How To Read A Pedigree

Here are a few pointers when confronted with that mysterious piece of paper thrust at you by a breeder:


Hopefully you have been given a copy (the original works also) of the AKC Certified Pedigree. Ask to see one and if one is not available, ask why.


Sire and dam names and AKC registration numbers should be on the paper. If it is a certified pedigree, all names will have registration numbers listed and if it is a breed with specific colors, these will also be listed.

   3. DNA profile numbers will be on a certified pedigree.  
   4. OFA and CERF numbers will be on a certified pedigree.  

Stud book numbers will be on a certified pedigree. These are especially useful in determining when a dam was first bred. For instance, if the dam has a birth date of 2/20/99 and a stud book number of 4/2000 then this means she was a year old when she had her first litter. Seriously question this. Breeding year old bitches is like human teenagers having babies. A year old bitch is not grown up enough, physically or emotionally, to have a litter of puppies. The practice of breeding this young is usually done by those who are interested in producing puppies for profit rather than in the breed itself. Ask how many litters the dam has had and for litter registration numbers. You can research birth dates yourself at the AKC Online Store.


A CH in front of a name means that the dog or bitch has fulfilled the requirements for an AKC championship. Titles awarded by other registries and by the Canadian Kennel Club will not be recognized on an AKC pedigree. Count the number of CHs in the first three generations. Are there at least three for the sire and three for the dam? If not, ask why.


If the pedigree is written out or typed out, sometimes the CHs are in red and the non champions are in black.


Look for names of dogs that appear frequently. This can indicate line breeding or inbreeding. Ask why this was done. This is not necessarily a bad thing but there should be valid reasons for breeding choices.


If all the names of dogs are different, this is probably an outcross. Again, ask why this was done. The breeder should be able to validate breeding choices.


Ask why this breeding took place. Listen carefully to the answer. If you hear “So and so is a big winner”, ask why Big Winner is the best choice for this particular dam. Sometimes Big Winner is used as a selling point for the puppies. This is not necessarily a good thing. A conscientious breeder has carefully researched pedigrees and conformation to match the best possible breeding partners. If this hasn’t been done, question your choice of this breeder. Instead, a breeder should say something like “I wanted better shoulders or better rears and this dog has a background of these things”. There is no middle ground, no way to get an average. Some of the puppies might have good rears, some might not. Maybe the breeder will luck out and have a litter with all good rears. Genes are funny that way. But breeding is done with the hope of possible success and never should be entered into lightly. It is a serious responsibility.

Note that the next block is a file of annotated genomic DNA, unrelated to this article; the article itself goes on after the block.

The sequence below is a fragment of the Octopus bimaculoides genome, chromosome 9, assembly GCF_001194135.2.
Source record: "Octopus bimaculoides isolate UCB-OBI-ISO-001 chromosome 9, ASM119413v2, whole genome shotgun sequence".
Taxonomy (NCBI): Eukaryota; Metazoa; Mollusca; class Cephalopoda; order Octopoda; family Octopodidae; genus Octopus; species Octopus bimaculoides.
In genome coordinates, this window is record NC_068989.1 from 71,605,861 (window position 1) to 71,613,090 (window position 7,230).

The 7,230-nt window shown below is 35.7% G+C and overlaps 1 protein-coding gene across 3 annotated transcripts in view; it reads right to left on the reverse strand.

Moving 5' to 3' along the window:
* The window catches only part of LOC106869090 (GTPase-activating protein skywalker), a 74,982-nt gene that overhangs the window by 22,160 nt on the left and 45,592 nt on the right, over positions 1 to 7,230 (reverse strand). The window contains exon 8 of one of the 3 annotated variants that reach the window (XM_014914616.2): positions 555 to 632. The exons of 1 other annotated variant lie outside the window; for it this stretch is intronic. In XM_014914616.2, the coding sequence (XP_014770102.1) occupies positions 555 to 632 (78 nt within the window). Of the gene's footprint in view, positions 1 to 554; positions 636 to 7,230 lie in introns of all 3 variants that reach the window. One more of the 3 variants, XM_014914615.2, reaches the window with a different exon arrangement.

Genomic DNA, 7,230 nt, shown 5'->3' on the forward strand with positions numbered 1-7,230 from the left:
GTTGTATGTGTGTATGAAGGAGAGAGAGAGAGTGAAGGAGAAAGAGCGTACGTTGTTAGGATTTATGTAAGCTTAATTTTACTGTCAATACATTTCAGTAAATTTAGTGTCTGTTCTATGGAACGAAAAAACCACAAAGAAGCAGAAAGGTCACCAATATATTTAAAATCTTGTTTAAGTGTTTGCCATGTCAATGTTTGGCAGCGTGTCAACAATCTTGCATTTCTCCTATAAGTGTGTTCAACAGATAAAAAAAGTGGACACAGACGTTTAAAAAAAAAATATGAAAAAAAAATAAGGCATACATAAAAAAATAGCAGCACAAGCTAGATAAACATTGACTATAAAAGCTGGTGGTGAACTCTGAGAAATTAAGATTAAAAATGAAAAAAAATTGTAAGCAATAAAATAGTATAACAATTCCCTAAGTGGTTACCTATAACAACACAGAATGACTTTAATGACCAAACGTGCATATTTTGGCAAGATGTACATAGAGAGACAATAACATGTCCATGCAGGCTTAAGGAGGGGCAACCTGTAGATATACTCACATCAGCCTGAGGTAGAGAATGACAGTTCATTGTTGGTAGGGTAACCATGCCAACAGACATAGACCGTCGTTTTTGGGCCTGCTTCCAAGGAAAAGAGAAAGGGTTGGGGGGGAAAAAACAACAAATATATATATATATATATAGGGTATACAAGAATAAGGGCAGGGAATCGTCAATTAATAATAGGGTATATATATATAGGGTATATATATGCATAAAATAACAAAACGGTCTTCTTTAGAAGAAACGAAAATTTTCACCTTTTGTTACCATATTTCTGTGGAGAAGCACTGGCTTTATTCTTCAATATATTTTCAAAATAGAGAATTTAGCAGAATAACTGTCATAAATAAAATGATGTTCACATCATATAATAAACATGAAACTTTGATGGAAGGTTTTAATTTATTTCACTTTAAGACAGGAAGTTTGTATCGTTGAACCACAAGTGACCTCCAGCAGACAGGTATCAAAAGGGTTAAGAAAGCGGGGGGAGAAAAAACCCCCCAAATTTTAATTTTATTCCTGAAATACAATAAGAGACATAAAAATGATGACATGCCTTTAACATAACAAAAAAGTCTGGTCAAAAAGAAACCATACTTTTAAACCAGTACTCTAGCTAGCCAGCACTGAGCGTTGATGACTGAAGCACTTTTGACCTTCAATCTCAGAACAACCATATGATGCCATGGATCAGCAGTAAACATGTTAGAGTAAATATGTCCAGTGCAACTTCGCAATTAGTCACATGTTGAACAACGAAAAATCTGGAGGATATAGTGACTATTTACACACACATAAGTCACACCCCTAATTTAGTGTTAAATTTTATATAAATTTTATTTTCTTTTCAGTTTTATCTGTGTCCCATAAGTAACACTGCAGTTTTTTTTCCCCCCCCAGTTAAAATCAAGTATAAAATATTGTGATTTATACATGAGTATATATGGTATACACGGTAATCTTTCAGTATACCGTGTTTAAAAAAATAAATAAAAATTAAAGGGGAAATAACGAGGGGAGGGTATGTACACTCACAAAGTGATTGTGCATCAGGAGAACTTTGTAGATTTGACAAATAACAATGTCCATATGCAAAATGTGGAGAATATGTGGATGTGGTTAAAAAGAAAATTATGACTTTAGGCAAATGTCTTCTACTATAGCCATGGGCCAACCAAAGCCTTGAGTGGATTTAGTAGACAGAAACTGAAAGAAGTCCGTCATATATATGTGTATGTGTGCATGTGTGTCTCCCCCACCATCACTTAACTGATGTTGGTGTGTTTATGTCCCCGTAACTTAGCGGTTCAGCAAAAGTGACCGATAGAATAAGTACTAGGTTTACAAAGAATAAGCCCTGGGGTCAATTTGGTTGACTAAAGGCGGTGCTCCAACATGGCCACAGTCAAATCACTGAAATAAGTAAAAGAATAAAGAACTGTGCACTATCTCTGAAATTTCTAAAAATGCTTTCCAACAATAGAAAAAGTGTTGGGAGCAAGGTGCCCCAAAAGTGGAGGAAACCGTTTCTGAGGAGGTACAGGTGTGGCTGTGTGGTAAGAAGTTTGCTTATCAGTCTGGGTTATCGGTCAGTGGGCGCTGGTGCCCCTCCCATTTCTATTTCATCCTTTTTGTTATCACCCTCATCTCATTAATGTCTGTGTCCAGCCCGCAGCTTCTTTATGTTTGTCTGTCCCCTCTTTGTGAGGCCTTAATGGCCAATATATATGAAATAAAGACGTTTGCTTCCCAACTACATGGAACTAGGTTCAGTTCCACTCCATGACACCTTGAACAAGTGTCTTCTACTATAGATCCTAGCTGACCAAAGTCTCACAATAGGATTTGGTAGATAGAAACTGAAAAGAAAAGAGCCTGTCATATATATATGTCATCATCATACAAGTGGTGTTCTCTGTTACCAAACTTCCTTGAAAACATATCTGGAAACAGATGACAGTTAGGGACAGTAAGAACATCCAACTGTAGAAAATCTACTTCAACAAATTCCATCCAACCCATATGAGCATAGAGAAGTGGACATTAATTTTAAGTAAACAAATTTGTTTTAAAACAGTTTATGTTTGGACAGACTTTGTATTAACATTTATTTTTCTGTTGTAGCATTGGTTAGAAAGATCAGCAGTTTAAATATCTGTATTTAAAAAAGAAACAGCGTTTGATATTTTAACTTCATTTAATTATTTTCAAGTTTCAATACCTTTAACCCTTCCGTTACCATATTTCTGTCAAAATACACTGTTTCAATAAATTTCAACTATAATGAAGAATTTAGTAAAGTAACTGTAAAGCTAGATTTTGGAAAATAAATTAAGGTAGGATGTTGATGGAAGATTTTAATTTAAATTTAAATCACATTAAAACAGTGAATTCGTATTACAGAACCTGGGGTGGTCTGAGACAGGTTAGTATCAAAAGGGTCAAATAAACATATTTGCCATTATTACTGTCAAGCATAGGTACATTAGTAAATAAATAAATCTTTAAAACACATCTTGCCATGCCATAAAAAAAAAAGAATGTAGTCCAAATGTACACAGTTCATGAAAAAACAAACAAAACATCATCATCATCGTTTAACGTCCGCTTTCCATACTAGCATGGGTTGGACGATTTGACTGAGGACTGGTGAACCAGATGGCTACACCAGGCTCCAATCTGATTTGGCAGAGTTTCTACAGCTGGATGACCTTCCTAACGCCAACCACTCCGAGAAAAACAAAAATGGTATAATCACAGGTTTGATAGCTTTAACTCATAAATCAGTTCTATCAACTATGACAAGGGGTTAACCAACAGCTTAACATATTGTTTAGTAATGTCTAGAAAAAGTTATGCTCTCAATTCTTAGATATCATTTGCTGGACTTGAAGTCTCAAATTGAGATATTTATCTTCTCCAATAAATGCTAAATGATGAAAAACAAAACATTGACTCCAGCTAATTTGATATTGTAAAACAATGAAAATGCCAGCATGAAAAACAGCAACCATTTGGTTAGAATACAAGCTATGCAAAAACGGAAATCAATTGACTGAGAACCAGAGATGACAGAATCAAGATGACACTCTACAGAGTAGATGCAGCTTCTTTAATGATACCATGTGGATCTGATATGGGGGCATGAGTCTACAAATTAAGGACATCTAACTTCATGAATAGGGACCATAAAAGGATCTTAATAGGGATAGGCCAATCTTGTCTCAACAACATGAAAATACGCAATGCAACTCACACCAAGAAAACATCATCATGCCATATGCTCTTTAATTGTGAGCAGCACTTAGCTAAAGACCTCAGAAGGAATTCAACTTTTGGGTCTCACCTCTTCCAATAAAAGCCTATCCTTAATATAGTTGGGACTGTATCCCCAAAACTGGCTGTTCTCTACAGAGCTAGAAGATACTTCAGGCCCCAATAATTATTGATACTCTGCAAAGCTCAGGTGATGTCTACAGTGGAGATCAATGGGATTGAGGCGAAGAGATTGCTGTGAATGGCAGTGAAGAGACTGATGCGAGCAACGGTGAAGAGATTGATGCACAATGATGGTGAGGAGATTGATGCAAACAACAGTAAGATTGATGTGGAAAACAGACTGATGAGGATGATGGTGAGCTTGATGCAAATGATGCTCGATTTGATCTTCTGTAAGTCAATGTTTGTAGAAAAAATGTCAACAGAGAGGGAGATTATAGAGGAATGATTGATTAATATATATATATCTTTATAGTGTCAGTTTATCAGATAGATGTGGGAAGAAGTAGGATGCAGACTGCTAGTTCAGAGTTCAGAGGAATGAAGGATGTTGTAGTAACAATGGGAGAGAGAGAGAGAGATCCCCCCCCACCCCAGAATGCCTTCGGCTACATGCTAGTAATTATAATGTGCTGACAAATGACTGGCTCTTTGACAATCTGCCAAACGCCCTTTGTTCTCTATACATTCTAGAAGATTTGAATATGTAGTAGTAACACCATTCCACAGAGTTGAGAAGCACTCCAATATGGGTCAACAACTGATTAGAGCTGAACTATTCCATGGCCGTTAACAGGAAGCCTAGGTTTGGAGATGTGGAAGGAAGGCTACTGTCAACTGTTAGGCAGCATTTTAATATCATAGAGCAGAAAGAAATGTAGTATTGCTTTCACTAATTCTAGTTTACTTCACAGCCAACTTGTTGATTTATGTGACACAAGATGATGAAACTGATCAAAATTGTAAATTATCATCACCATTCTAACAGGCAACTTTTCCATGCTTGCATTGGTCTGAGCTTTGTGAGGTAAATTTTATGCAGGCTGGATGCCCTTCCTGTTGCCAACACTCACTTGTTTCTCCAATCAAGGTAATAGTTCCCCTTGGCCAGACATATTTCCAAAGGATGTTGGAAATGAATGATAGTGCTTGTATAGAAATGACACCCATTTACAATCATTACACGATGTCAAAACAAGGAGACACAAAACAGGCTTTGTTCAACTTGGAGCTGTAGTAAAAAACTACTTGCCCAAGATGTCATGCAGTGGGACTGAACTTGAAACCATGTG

CGC and TDI titles will not be reflected in a Certified Pedigree. However, the breeder should have the certificates for these titles available for your perusal.


If claims of points on an unfinished dog have been made, ask for the registration number and check the AKC Online Store.


A pedigree only shows you who the ancestors of the litter are. Ask to see pictures of these ancestors and ask for a health history. This information should be available for a minimum of three generations and the more, the better. This will help you make an informed buying decision.


About the Author Buying a Purebred Pup Know Before you Buy How to find a puppy Puppy Visitation Checklist What a Puppy Costs How to read a pedigree What it costs to breed properly

Jo Kurtz
Hof Kurz Great Danes
Fawns and Brindles
since 1975
P.O. Box 63
Princeton, ID 83857-0063
Phone 208-875-0311
Fax 208-875-8921


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Bio I Buying a Purebred Puppy I Know Before You Buy I How to Find a Puppy I Glossary

Puppy Checklist I How to Read a Pedigree I Breeding Costs I Articles of Interest I Puppy Costs

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